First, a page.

Collages by Avhashoni Mainganye (South Africa)
Avhashoni Mainganye is an artistic all-rounder. Not only does he make paintings, sculptures and photos but he has also worked as an artist, art instructor, cultural activist and even as a poet. He has had exhibitions in Cape Town and at the Klein Karoo Arts and the National Arts festivals as well as in Botswana, China and the US. He has taught painting and lino printing at Coker College in the US and collaborated with artists in Switzerland, South Africa and Zimbabwe. He was born in 1957 in Phiphidi in Venda in the northern part of South Africa, where he still lives.
In 2010 Gallery iZArte in Zutphen showed his paste-ups and small sculptures in an exhibition called ‘Journey’. Avhashoni explained then that this journey is the journey everyone makes as an individual in his/her life. And about the paste-ups he said, ‘In and around Soweto and other townships and towns in South Africa and in the whole world I saw (political) posters on walls and street lamps. I treat collage as metal, as industrial waste, which is a part of our urban surroundings.’
Avashoni’s collages are currently on loan from iZArte and can be seen in the corridors of the African Studies Centre on the third floor of the Pieter de la Court building, Wassenaarseweg 52, Leiden. They are for sale, for prices ranging from €110 to €1050. The exhibition is open weekdays from 9:00–17:00 from 14 February until 15 April 2011.
Photo exhibition by Gerard Persoon: The Carnival Parade in Douala
This exhibit is now over. The prices, dates, places and external hyperlinks on this page are not maintained and may no longer be accurate.
Having to stay overnight in Douala (Cameroon) towards the end of February 2009, I went for an early morning walk in the square in front of the General Post Office. From a distance I could already hear drums and trumpets. I could also hear people singing and see beautifully dressed girls practising their dance steps. In corners of the square, boys and girls were putting paint all over their bodies and decorating themselves in outfits ranging from skirts made of banana leaves, flowers and strings of bottle tops to dresses for ballroom dancing. Some big open trucks belonging to companies like Orange (mobile phones) and Paul Ricard (apératif anise) were decorated with bright banners too. Men riding decorated horses were galloping across the square. Everybody was getting ready for the Carnival parade.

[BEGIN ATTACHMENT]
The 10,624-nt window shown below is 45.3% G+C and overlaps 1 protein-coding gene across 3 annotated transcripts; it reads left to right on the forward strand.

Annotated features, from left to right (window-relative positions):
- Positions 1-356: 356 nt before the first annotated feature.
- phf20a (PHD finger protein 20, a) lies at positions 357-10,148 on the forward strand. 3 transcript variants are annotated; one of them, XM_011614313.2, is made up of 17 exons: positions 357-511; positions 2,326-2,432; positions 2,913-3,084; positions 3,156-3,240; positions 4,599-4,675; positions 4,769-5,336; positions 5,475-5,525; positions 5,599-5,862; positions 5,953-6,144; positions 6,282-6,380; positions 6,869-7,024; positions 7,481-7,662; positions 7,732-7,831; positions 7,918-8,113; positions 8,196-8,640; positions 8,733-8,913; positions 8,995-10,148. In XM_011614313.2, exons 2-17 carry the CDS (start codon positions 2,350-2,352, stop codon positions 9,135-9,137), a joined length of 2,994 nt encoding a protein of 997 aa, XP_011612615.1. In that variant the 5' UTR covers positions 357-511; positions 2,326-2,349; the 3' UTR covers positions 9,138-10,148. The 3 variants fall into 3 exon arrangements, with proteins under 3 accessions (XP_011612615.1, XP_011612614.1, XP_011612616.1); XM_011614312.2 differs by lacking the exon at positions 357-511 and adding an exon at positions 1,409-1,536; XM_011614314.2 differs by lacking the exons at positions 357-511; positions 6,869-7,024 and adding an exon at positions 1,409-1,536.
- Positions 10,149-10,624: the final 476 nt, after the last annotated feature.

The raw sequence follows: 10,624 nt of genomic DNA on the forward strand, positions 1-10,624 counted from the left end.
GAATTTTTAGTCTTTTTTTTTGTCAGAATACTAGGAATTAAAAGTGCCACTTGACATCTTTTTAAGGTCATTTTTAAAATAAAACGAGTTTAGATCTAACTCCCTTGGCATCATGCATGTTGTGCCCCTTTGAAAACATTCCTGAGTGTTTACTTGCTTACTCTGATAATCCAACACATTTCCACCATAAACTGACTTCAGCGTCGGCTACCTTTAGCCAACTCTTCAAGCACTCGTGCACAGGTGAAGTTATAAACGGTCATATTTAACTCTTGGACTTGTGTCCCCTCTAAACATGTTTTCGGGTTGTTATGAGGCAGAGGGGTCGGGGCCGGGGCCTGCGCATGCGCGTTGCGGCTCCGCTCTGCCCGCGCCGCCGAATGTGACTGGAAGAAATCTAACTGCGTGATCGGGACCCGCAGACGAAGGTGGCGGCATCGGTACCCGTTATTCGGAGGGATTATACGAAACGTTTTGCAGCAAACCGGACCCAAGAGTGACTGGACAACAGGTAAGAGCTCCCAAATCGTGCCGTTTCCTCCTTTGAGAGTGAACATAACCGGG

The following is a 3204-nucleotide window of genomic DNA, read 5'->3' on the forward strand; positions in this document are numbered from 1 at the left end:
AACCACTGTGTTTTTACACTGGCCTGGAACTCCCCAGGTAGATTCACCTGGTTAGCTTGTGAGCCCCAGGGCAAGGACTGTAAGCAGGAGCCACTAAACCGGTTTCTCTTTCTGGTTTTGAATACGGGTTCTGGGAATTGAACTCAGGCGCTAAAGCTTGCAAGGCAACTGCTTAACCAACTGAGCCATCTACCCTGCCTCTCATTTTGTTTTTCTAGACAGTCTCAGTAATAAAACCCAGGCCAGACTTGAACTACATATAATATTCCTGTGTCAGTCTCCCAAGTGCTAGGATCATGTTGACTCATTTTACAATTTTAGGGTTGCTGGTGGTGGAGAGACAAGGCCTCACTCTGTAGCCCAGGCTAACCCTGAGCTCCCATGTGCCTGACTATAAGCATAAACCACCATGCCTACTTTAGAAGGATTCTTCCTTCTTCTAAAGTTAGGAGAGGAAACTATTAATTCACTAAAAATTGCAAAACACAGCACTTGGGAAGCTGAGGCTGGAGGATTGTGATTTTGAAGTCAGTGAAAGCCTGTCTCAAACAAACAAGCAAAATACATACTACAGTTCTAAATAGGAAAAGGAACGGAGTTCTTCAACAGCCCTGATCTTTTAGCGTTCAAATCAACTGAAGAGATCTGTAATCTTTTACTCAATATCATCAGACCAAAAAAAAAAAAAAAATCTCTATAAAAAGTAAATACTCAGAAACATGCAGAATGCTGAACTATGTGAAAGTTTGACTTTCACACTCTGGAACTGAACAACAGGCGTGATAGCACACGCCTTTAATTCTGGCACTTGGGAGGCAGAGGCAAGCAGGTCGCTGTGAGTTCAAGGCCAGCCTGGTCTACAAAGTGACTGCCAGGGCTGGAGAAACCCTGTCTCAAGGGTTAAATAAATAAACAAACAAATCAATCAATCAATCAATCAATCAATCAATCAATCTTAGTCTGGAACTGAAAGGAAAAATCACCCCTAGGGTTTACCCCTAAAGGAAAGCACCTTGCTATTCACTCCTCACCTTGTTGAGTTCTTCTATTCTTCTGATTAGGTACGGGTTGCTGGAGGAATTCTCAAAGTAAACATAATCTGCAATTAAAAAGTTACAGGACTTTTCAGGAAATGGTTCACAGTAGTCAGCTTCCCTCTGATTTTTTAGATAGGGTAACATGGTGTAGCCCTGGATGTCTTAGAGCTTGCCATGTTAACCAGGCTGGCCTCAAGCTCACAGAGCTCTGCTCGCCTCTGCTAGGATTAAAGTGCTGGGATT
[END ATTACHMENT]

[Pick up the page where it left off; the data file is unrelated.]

Carnival in Douala? I had never heard about Carnival in Africa before, but then again, there is still so much I don’t know about Africa. Gradually more and more people started to gather: traditional music and dancing groups from a wide region, reggae artists in Bob Marley outfit played their favourite songs, and a large group of travesties tried to seduce growing numbers of spectators. Acrobats in clown-like outfits performed their crazy acts. Six strong men were carrying a Chinese dragon while moving wildly. Streets vendors of cooked food, cold drinks, sun glasses and sports shoes were looking for customers among the exited crowd.
After a few hours of preparations, people were asked to get ready and the order in which the groups would move into town was determined. A police car gave the signal that the parade was about to move off. Gradually the joyful sounds of people singing, shouting and laughing faded until even the beating of the drums was taken over by the noise of cars and heavy trucks in the busy city.
For more information: Gerard A. Persoon, anthropologist at the Institute of Cultural Anthropology and Development Sociology at Leiden University (firstname.lastname@example.org).
The photos are on display in the library of the African Studies Centre of the Pieter de la Court building, Wassenaarseweg 52, Leiden. The exhibition is open weekdays from 9:00–17:00 from 5 January until 31 March 2011.
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